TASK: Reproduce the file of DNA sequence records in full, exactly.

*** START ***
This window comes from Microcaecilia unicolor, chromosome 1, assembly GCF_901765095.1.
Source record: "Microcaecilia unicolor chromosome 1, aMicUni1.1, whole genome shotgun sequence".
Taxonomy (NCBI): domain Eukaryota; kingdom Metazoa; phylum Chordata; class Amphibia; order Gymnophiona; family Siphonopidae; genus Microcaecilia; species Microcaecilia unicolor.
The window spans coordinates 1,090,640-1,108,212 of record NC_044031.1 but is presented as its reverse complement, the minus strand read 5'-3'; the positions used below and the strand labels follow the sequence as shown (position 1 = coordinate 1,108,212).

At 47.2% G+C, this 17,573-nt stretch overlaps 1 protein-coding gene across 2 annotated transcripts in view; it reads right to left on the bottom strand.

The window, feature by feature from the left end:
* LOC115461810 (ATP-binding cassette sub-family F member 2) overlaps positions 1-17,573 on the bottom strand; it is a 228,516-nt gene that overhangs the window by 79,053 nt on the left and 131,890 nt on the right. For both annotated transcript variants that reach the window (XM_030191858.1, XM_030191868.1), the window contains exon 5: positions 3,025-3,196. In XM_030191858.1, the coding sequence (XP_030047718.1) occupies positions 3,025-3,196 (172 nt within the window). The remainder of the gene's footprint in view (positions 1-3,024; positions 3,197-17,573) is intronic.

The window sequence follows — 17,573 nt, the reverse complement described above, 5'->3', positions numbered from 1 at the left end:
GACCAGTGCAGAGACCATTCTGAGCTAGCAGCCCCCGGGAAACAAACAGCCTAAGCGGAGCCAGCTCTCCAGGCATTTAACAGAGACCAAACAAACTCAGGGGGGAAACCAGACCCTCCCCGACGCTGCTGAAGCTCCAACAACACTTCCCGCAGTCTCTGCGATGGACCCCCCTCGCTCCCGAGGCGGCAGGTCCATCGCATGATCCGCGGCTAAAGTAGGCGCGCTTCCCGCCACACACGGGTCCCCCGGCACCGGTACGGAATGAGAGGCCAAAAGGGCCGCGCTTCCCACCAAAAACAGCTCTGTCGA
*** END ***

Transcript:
This window comes from Microcaecilia unicolor, chromosome 1, assembly GCF_901765095.1.
Source record: "Microcaecilia unicolor chromosome 1, aMicUni1.1, whole genome shotgun sequence".
Taxonomy (NCBI): domain Eukaryota; kingdom Metazoa; phylum Chordata; class Amphibia; order Gymnophiona; family Siphonopidae; genus Microcaecilia; species Microcaecilia unicolor.
The window spans coordinates 1,090,640-1,108,212 of record NC_044031.1 but is presented as its reverse complement, the minus strand read 5'-3'; the positions used below and the strand labels follow the sequence as shown (position 1 = coordinate 1,108,212).

At 47.2% G+C, this 17,573-nt stretch overlaps 1 protein-coding gene across 2 annotated transcripts in view; it reads right to left on the bottom strand.

The window, feature by feature from the left end:
* LOC115461810 (ATP-binding cassette sub-family F member 2) overlaps positions 1-17,573 on the bottom strand; it is a 228,516-nt gene that overhangs the window by 79,053 nt on the left and 131,890 nt on the right. For both annotated transcript variants that reach the window (XM_030191858.1, XM_030191868.1), the window contains exon 5: positions 3,025-3,196. In XM_030191858.1, the coding sequence (XP_030047718.1) occupies positions 3,025-3,196 (172 nt within the window). The remainder of the gene's footprint in view (positions 1-3,024; positions 3,197-17,573) is intronic.

The window sequence follows — 17,573 nt, the reverse complement described above, 5'->3', positions numbered from 1 at the left end:
GACCAGTGCAGAGACCATTCTGAGCTAGCAGCCCCCGGGAAACAAACAGCCTAAGCGGAGCCAGCTCTCCAGGCATTTAACAGAGACCAAACAAACTCAGGGGGGAAACCAGACCCTCCCCGACGCTGCTGAAGCTCCAACAACACTTCCCGCAGTCTCTGCGATGGACCCCCCTCGCTCCCGAGGCGGCAGGTCCATCGCATGATCCGCGGCTAAAGTAGGCGCGCTTCCCGCCACACACGGGTCCCCCGGCACCGGTACGGAATGAGAGGCCAAAAGGGCCGCGCTTCCCACCAAAAACAGCTCTGTCGA